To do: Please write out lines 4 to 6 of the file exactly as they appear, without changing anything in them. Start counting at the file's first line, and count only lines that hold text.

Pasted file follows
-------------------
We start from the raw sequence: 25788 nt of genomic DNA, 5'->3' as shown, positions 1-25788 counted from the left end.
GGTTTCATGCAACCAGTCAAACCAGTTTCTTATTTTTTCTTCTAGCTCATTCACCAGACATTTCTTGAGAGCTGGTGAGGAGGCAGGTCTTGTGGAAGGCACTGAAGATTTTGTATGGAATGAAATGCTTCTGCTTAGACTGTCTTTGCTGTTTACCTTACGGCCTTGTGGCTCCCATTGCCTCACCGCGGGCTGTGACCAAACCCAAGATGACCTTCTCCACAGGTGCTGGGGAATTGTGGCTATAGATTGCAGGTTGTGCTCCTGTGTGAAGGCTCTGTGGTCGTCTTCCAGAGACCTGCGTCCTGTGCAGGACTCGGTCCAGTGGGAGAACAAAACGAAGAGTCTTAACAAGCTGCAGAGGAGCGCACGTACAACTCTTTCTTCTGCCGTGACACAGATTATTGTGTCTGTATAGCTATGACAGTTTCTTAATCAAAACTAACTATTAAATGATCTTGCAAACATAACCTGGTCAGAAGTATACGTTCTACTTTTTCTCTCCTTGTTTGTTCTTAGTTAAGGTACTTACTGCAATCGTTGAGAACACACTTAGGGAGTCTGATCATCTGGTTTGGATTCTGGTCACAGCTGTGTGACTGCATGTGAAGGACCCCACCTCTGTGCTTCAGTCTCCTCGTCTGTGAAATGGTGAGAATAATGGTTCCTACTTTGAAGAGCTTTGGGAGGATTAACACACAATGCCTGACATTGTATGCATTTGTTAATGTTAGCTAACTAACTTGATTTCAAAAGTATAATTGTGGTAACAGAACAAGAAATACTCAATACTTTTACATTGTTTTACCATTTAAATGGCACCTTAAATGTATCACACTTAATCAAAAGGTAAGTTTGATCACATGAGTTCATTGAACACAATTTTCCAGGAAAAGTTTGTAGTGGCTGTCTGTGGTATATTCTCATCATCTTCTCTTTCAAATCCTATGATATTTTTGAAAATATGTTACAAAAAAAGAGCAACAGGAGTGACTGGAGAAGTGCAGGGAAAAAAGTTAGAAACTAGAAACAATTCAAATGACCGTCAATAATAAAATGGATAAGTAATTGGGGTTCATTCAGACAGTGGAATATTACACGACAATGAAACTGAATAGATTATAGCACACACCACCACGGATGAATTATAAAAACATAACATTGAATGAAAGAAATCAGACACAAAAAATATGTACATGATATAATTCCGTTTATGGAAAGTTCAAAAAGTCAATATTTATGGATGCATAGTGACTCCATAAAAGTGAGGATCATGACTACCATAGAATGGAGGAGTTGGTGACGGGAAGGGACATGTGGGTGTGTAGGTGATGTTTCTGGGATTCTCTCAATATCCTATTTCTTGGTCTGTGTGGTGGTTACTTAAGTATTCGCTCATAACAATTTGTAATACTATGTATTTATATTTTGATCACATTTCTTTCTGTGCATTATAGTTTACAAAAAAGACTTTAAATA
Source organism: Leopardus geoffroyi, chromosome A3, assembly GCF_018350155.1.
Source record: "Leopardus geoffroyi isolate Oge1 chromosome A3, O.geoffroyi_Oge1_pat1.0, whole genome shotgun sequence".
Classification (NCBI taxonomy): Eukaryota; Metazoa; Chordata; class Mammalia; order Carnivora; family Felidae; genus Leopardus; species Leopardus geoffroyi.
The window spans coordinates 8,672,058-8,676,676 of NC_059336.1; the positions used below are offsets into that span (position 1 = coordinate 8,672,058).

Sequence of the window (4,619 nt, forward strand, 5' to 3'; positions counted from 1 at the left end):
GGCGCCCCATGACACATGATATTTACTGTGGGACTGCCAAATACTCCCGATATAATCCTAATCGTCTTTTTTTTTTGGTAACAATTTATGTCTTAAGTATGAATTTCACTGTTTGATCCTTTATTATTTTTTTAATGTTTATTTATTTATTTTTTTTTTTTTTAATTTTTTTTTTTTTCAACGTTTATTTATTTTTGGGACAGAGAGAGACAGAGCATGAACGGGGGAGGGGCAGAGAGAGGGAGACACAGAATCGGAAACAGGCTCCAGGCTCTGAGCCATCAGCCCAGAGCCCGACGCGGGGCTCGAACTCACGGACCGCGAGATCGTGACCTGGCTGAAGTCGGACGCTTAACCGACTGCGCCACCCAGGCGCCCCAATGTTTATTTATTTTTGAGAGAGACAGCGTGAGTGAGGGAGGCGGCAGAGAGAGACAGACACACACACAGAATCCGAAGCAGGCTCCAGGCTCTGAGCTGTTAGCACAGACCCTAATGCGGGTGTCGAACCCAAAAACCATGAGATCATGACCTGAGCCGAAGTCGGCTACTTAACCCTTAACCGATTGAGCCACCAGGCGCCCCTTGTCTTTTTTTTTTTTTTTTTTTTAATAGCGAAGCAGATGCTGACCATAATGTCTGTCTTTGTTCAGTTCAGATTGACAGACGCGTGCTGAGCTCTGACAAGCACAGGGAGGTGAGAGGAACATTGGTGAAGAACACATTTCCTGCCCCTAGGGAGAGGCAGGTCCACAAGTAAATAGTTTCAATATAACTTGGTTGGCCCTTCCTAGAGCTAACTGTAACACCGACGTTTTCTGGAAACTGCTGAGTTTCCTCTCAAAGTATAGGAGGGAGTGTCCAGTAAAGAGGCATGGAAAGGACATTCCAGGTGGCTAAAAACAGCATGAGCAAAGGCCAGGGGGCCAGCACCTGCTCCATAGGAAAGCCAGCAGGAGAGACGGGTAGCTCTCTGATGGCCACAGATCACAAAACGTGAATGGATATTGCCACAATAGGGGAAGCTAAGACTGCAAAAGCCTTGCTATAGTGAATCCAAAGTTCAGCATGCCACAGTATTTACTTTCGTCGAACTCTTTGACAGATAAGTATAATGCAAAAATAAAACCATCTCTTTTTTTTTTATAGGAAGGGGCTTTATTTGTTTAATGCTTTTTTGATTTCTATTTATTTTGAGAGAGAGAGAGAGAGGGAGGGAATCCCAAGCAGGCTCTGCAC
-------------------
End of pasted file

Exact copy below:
Source record: "Leopardus geoffroyi isolate Oge1 chromosome A3, O.geoffroyi_Oge1_pat1.0, whole genome shotgun sequence".
Classification (NCBI taxonomy): Eukaryota; Metazoa; Chordata; class Mammalia; order Carnivora; family Felidae; genus Leopardus; species Leopardus geoffroyi.
The window spans coordinates 8,672,058-8,676,676 of NC_059336.1; the positions used below are offsets into that span (position 1 = coordinate 8,672,058).